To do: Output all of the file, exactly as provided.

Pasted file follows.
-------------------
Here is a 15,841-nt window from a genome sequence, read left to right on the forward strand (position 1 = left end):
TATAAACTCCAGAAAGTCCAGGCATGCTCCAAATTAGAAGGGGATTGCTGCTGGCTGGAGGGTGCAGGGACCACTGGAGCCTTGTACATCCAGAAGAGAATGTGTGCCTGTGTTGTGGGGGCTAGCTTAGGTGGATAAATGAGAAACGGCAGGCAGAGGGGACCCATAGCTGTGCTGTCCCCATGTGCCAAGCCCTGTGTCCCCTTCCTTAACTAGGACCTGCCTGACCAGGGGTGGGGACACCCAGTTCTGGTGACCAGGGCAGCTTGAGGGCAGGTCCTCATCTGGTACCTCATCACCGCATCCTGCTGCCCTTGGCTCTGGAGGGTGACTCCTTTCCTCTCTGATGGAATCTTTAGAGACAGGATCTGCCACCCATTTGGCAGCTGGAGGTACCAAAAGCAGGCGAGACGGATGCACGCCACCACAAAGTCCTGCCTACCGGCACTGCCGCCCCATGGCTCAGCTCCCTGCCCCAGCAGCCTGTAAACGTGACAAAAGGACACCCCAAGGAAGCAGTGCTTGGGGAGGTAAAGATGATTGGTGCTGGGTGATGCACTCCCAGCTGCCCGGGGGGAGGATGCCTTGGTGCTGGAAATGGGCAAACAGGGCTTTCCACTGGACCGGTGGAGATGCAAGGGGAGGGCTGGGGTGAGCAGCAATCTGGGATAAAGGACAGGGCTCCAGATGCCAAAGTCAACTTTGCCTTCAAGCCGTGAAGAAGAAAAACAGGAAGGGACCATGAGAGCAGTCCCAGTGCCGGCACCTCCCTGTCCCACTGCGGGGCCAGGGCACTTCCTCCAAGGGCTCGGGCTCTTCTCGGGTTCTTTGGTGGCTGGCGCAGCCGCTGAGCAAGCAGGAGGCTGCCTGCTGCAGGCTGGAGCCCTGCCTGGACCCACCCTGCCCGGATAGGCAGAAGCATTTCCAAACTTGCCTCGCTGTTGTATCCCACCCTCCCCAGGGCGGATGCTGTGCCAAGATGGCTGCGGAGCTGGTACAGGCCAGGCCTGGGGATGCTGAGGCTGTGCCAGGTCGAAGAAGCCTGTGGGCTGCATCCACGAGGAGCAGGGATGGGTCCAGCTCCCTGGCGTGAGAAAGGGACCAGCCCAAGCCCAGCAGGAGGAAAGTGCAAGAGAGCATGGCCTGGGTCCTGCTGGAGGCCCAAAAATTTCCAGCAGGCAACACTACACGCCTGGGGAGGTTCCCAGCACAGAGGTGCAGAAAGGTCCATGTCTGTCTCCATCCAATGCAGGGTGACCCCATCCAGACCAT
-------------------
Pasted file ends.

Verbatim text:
Here is a 15,841-nt window from a genome sequence, read left to right on the forward strand (position 1 = left end):
TATAAACTCCAGAAAGTCCAGGCATGCTCCAAATTAGAAGGGGATTGCTGCTGGCTGGAGGGTGCAGGGACCACTGGAGCCTTGTACATCCAGAAGAGAATGTGTGCCTGTGTTGTGGGGGCTAGCTTAGGTGGATAAATGAGAAACGGCAGGCAGAGGGGACCCATAGCTGTGCTGTCCCCATGTGCCAAGCCCTGTGTCCCCTTCCTTAACTAGGACCTGCCTGACCAGGGGTGGGGACACCCAGTTCTGGTGACCAGGGCAGCTTGAGGGCAGGTCCTCATCTGGTACCTCATCACCGCATCCTGCTGCCCTTGGCTCTGGAGGGTGACTCCTTTCCTCTCTGATGGAATCTTTAGAGACAGGATCTGCCACCCATTTGGCAGCTGGAGGTACCAAAAGCAGGCGAGACGGATGCACGCCACCACAAAGTCCTGCCTACCGGCACTGCCGCCCCATGGCTCAGCTCCCTGCCCCAGCAGCCTGTAAACGTGACAAAAGGACACCCCAAGGAAGCAGTGCTTGGGGAGGTAAAGATGATTGGTGCTGGGTGATGCACTCCCAGCTGCCCGGGGGGAGGATGCCTTGGTGCTGGAAATGGGCAAACAGGGCTTTCCACTGGACCGGTGGAGATGCAAGGGGAGGGCTGGGGTGAGCAGCAATCTGGGATAAAGGACAGGGCTCCAGATGCCAAAGTCAACTTTGCCTTCAAGCCGTGAAGAAGAAAAACAGGAAGGGACCATGAGAGCAGTCCCAGTGCCGGCACCTCCCTGTCCCACTGCGGGGCCAGGGCACTTCCTCCAAGGGCTCGGGCTCTTCTCGGGTTCTTTGGTGGCTGGCGCAGCCGCTGAGCAAGCAGGAGGCTGCCTGCTGCAGGCTGGAGCCCTGCCTGGACCCACCCTGCCCGGATAGGCAGAAGCATTTCCAAACTTGCCTCGCTGTTGTATCCCACCCTCCCCAGGGCGGATGCTGTGCCAAGATGGCTGCGGAGCTGGTACAGGCCAGGCCTGGGGATGCTGAGGCTGTGCCAGGTCGAAGAAGCCTGTGGGCTGCATCCACGAGGAGCAGGGATGGGTCCAGCTCCCTGGCGTGAGAAAGGGACCAGCCCAAGCCCAGCAGGAGGAAAGTGCAAGAGAGCATGGCCTGGGTCCTGCTGGAGGCCCAAAAATTTCCAGCAGGCAACACTACACGCCTGGGGAGGTTCCCAGCACAGAGGTGCAGAAAGGTCCATGTCTGTCTCCATCCAATGCAGGGTGACCCCATCCAGACCAT